Man unable to fly home because of outdated ID

Make sure your ID is up to date when you go to the airport — a man from Colinet recently learned that the hard way.
An outdated driver's license cost a Newfoundland man a lot of time and energy when he got trapped in Ottawa on his way home. (Andrew Vaughan/Canadian Press)

Make sure your ID is up to date when you go to the airport — a man from Colinet recently learned that the hard way.

Ed Didham was flying home from visiting his son in Iqaluit when he was stopped at the gate in Ottawa.

He had accidentally taken an outdated driver's licence with him on the trip, and although he had no trouble getting up north, he ran into serious problems on the way home.

"Here I am travelling with my wife, who did they think we are?" said Didham.

"And no way would they let us aboard, no way."

Although he had an MCP card and credit card, the agents in Ottawa told him there was nothing they could do. They suggested Didham go to the motor vehicle registry in downtown Ottawa.

Didham and his wife, who are both due for a hip replacement, went into the city. However, the motor registry were similarly unhelpful.

- Ed Didham

From there, the couple tried location after location, becoming more and more frustrated — and cash strapped — as they went.

"We were so beat out. Both of us were having hip replacements. We were having pain with our hips and legs," Didham said.

"We started running out of money for taxis."

Rescued by 'guardian angel'

But when the couple took their final taxi, they met Ottawa cab driver Bahador Ayoubzadeh, who Didham calls their "guardian angel."

"The taxi driver said, 'I'm going to see what I can do for you people because you look like you're in trouble and I want to help out,'" he said.

A taxi driver came to Didham's rescue, helping him and his wife get the paperwork they needed to get back home. (Getty Images/Flickr RF)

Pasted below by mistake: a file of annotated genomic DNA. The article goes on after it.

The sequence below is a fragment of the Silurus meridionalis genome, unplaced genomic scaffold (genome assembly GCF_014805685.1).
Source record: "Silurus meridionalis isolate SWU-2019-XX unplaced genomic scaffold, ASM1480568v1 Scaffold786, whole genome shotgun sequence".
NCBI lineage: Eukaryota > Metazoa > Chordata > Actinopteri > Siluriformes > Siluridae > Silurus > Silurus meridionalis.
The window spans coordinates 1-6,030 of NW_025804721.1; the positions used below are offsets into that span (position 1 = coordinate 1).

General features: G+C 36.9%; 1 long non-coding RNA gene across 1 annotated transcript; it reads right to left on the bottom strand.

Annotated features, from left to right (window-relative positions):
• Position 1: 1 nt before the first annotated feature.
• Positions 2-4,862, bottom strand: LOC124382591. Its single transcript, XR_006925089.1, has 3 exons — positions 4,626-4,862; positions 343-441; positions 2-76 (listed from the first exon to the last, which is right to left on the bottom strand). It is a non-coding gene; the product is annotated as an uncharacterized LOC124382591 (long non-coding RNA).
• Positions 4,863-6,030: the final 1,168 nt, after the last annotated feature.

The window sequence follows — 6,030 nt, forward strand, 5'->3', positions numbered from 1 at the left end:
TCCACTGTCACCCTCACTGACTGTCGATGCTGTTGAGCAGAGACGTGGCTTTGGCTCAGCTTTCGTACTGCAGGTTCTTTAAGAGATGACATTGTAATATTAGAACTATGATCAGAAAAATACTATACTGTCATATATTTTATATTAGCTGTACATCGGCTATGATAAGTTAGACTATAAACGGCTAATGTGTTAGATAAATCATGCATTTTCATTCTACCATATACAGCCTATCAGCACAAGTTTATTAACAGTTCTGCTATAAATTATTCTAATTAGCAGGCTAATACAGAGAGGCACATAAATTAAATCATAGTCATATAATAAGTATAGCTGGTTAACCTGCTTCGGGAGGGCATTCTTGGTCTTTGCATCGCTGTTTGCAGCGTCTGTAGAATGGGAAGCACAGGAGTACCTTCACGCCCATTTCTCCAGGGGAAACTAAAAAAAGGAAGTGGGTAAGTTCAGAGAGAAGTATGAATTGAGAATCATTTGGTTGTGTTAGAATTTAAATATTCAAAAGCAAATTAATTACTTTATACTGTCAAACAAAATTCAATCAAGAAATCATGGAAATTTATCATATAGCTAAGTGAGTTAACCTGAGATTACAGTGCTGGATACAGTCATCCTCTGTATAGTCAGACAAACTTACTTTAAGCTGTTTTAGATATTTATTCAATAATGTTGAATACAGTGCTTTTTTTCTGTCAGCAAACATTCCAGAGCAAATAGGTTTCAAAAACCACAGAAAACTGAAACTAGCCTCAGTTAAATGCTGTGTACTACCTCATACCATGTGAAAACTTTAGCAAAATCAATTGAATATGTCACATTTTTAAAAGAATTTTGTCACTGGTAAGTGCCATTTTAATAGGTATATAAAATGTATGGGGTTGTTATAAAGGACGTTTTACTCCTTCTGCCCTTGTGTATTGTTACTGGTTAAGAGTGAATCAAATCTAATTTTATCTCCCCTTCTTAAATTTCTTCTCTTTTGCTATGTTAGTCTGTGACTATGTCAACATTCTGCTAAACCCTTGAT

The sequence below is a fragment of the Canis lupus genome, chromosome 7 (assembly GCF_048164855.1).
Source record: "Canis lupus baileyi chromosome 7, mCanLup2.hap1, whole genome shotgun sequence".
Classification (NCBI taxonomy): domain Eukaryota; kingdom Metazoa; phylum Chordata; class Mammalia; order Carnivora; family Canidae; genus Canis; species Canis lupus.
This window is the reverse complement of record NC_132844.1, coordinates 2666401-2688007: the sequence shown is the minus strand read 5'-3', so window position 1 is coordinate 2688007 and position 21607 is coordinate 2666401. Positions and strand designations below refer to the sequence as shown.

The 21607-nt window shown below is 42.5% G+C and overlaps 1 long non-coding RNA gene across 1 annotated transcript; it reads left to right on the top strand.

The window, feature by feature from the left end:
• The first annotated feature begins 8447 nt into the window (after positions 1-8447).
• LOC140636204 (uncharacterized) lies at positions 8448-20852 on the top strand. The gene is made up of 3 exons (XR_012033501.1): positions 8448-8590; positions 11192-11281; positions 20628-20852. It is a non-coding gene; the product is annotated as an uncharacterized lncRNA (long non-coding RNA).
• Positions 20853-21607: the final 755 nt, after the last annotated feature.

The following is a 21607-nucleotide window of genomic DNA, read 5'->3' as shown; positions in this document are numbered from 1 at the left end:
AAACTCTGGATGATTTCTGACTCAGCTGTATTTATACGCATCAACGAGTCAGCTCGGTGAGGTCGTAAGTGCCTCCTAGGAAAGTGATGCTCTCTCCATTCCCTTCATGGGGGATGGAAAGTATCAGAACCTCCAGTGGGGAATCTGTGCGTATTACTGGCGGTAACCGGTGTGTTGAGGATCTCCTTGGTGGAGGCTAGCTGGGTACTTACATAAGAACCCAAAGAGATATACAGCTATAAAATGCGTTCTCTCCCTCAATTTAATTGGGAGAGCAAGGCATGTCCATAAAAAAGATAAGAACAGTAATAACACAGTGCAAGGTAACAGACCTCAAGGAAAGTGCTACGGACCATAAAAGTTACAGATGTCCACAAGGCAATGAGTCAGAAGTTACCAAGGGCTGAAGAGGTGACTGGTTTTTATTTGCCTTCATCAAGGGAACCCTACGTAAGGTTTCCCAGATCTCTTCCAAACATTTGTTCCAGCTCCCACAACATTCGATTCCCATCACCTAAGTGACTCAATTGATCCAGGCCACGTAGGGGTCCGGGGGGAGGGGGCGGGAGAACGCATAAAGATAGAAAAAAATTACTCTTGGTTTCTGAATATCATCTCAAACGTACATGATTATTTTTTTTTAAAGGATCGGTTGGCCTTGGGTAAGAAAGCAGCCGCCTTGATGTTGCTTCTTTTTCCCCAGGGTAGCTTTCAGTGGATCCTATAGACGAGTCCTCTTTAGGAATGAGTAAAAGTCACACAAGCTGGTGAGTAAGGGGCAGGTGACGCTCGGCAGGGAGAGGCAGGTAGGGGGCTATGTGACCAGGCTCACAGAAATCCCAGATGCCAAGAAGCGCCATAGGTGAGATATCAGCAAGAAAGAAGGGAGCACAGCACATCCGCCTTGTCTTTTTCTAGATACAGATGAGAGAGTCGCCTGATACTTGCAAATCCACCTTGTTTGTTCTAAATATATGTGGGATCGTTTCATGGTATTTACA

Ayoubzadeh, who was from Iran, drove the couple around Ottawa free of charge and insisted that they come to his house for a traditional Persian meal.

"[I told them] 'Don't worry about money. I'm not working for money,'" said Ayoubzadeh. "I am trying to help."

Ayoubzadeh's wife, Hourah Keyan, said that as soon as the couple walked through the door, Didham's wife broke down in tears.

"It touched my heart," said Keyan. "I hugged her. I said, 'Don't worry, it's going to be OK.'" 

From there, the Ayoubzadeh brought them to his brother's office to help them get their papers.

"They were fantastic, unbelievable," said Didham.

"Here I am, a Canadian citizen, I can't get on a flight home. And an Iranian here who's supposed to be from the 'bad country' looking after us there like we were kings."

'We didn't know what to say'

The driver and his family looked after Didham and his wife completely, helping them contact Newfoundland and get their paperwork in order so that Didham could finally fly home.

"Everything they could possibly do for us, they done it," he said.

"We didn't know what to say to thank them. We were so surprised. For people like that to do that for us."

Didham said he and his wife will be keeping in touch and sending Ayoubzadeh and Keyan thank-you gifts from Newfoundland. He said he hopes that someday he can repay the favour.

"There's good people everywhere. That's one thing the world's got going for them. I'll never forget them, ever," he said.